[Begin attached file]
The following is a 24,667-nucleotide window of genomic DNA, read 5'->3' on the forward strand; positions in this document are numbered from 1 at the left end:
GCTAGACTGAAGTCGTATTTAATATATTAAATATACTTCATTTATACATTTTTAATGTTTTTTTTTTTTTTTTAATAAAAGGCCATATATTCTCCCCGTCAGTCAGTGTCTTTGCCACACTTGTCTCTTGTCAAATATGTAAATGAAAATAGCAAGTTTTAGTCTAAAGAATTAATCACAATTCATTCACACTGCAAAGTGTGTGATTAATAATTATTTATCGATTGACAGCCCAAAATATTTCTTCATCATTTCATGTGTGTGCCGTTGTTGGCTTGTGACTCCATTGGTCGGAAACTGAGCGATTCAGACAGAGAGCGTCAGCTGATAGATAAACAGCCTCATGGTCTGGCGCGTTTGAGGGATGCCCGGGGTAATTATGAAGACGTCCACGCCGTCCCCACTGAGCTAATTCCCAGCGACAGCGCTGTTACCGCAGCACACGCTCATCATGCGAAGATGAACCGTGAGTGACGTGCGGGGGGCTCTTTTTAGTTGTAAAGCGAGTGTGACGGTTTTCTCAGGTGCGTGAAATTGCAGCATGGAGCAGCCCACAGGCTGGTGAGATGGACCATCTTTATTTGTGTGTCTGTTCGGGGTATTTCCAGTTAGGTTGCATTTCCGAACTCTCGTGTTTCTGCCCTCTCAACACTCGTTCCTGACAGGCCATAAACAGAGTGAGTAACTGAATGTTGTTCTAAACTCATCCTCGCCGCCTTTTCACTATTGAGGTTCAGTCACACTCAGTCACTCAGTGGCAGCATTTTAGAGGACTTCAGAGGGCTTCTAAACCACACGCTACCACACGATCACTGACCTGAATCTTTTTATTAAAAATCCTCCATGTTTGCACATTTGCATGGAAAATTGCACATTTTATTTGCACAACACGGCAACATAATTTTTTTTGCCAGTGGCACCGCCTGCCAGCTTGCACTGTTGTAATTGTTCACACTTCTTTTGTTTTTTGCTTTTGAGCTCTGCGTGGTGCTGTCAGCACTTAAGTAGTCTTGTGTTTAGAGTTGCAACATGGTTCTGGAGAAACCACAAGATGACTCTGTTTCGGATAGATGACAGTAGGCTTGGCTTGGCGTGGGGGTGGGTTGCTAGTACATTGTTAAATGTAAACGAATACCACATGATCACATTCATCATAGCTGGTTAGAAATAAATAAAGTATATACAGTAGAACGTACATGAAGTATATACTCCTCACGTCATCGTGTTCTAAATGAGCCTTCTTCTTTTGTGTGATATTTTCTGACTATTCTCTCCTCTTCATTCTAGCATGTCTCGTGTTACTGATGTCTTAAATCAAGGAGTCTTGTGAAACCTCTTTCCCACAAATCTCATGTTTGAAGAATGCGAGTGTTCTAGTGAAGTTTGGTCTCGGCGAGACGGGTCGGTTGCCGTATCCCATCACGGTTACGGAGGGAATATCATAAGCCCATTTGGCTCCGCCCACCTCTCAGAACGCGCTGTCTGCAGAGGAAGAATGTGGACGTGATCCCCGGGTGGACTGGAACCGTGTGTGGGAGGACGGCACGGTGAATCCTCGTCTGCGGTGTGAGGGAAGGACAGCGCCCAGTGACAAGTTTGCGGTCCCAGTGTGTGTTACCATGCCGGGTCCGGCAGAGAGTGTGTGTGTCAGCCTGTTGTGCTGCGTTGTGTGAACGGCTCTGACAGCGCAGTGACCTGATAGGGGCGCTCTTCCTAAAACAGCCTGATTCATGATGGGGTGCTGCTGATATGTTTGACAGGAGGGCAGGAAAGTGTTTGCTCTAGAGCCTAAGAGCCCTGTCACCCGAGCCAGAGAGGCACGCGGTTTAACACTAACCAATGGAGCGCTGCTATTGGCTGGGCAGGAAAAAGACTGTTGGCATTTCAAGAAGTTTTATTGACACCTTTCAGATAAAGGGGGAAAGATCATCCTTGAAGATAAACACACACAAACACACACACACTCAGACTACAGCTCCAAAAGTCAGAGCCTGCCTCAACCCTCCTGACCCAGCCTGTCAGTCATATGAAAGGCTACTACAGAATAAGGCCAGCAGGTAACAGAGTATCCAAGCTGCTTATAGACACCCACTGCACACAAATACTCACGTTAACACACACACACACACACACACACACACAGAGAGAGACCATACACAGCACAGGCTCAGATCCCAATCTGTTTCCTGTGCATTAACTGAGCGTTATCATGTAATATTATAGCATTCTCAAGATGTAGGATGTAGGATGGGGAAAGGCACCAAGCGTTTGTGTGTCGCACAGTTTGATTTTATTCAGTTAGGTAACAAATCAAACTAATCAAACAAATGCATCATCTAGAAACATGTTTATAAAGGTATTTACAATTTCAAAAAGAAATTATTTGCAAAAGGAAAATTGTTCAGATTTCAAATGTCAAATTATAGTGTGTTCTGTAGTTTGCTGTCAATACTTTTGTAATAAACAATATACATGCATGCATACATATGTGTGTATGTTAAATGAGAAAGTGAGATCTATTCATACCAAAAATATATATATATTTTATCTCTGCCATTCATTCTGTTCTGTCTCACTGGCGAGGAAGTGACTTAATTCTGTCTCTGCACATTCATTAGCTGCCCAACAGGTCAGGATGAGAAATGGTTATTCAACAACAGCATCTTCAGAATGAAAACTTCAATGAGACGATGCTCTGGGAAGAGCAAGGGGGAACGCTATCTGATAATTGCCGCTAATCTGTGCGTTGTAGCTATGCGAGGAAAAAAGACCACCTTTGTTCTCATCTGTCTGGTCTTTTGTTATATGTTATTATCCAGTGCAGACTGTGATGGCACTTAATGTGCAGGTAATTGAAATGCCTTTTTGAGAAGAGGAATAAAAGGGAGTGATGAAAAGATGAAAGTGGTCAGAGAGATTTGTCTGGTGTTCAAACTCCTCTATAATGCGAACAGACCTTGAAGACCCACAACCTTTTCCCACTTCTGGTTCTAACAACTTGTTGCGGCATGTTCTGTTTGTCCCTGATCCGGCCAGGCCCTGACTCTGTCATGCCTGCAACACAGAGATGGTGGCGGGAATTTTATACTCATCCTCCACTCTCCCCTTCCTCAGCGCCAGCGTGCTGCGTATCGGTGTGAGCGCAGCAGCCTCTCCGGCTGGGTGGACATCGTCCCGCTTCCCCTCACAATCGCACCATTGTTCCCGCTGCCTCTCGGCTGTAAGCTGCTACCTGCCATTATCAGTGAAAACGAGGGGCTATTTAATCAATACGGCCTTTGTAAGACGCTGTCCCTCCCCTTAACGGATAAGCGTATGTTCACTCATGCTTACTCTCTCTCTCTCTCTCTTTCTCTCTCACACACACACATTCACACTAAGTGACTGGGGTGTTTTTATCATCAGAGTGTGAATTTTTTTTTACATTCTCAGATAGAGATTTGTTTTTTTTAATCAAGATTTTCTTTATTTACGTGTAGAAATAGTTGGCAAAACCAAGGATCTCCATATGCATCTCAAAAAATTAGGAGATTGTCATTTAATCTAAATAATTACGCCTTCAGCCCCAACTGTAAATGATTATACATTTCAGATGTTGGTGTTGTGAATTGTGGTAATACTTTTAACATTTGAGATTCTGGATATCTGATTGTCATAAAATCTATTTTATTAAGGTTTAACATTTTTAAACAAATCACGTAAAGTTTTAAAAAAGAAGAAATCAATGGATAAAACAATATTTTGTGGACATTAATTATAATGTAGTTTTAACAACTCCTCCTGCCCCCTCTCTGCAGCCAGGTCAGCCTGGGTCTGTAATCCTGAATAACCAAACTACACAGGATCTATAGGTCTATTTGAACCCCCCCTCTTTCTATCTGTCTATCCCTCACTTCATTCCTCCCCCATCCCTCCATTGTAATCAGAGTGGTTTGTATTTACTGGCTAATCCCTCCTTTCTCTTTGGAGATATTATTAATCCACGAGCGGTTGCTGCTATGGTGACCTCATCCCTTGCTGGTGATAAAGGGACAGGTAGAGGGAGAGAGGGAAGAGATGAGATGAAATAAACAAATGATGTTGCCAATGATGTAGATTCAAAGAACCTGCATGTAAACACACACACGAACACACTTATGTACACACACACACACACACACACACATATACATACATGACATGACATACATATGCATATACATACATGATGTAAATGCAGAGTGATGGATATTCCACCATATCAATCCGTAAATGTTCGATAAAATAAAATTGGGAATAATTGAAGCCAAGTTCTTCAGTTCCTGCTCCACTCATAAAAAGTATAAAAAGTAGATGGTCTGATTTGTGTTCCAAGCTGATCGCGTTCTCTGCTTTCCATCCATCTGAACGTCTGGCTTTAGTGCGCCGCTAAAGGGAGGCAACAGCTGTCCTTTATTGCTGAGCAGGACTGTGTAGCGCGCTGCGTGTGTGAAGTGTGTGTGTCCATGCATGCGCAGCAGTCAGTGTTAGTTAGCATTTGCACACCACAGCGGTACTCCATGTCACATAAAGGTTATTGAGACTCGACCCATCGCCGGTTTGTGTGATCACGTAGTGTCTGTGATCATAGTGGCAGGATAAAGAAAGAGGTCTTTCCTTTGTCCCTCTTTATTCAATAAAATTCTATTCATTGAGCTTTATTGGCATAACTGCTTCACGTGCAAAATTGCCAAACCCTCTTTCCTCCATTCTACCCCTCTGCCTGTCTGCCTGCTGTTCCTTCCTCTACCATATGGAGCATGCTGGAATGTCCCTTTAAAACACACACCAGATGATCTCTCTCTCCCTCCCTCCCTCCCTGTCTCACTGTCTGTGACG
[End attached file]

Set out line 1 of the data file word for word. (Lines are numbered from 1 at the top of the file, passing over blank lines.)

The following is a 24,667-nucleotide window of genomic DNA, read 5'->3' on the forward strand; positions in this document are numbered from 1 at the left end: